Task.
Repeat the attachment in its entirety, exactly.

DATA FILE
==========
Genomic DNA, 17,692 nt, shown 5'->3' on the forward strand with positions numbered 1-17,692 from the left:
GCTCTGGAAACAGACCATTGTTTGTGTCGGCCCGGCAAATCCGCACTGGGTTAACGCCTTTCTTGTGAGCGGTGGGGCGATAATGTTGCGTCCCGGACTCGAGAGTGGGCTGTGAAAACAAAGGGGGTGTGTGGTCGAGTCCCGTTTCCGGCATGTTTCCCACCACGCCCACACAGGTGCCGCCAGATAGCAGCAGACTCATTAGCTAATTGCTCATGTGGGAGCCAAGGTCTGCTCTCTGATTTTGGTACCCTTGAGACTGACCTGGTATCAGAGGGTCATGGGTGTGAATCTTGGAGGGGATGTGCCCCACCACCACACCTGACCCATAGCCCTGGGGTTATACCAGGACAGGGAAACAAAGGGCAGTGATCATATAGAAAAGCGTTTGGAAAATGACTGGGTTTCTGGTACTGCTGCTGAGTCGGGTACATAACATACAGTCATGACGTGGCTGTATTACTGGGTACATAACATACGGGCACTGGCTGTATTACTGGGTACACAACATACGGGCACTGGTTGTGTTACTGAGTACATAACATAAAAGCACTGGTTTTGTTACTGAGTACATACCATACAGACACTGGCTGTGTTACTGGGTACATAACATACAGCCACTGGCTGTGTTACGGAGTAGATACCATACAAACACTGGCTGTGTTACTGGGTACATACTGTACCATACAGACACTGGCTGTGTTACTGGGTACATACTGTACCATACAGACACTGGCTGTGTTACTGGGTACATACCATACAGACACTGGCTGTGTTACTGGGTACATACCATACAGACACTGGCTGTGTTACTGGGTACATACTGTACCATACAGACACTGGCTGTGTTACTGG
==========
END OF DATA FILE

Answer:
Genomic DNA, 17,692 nt, shown 5'->3' on the forward strand with positions numbered 1-17,692 from the left:
GCTCTGGAAACAGACCATTGTTTGTGTCGGCCCGGCAAATCCGCACTGGGTTAACGCCTTTCTTGTGAGCGGTGGGGCGATAATGTTGCGTCCCGGACTCGAGAGTGGGCTGTGAAAACAAAGGGGGTGTGTGGTCGAGTCCCGTTTCCGGCATGTTTCCCACCACGCCCACACAGGTGCCGCCAGATAGCAGCAGACTCATTAGCTAATTGCTCATGTGGGAGCCAAGGTCTGCTCTCTGATTTTGGTACCCTTGAGACTGACCTGGTATCAGAGGGTCATGGGTGTGAATCTTGGAGGGGATGTGCCCCACCACCACACCTGACCCATAGCCCTGGGGTTATACCAGGACAGGGAAACAAAGGGCAGTGATCATATAGAAAAGCGTTTGGAAAATGACTGGGTTTCTGGTACTGCTGCTGAGTCGGGTACATAACATACAGTCATGACGTGGCTGTATTACTGGGTACATAACATACGGGCACTGGCTGTATTACTGGGTACACAACATACGGGCACTGGTTGTGTTACTGAGTACATAACATAAAAGCACTGGTTTTGTTACTGAGTACATACCATACAGACACTGGCTGTGTTACTGGGTACATAACATACAGCCACTGGCTGTGTTACGGAGTAGATACCATACAAACACTGGCTGTGTTACTGGGTACATACTGTACCATACAGACACTGGCTGTGTTACTGGGTACATACTGTACCATACAGACACTGGCTGTGTTACTGGGTACATACCATACAGACACTGGCTGTGTTACTGGGTACATACCATACAGACACTGGCTGTGTTACTGGGTACATACTGTACCATACAGACACTGGCTGTGTTACTGG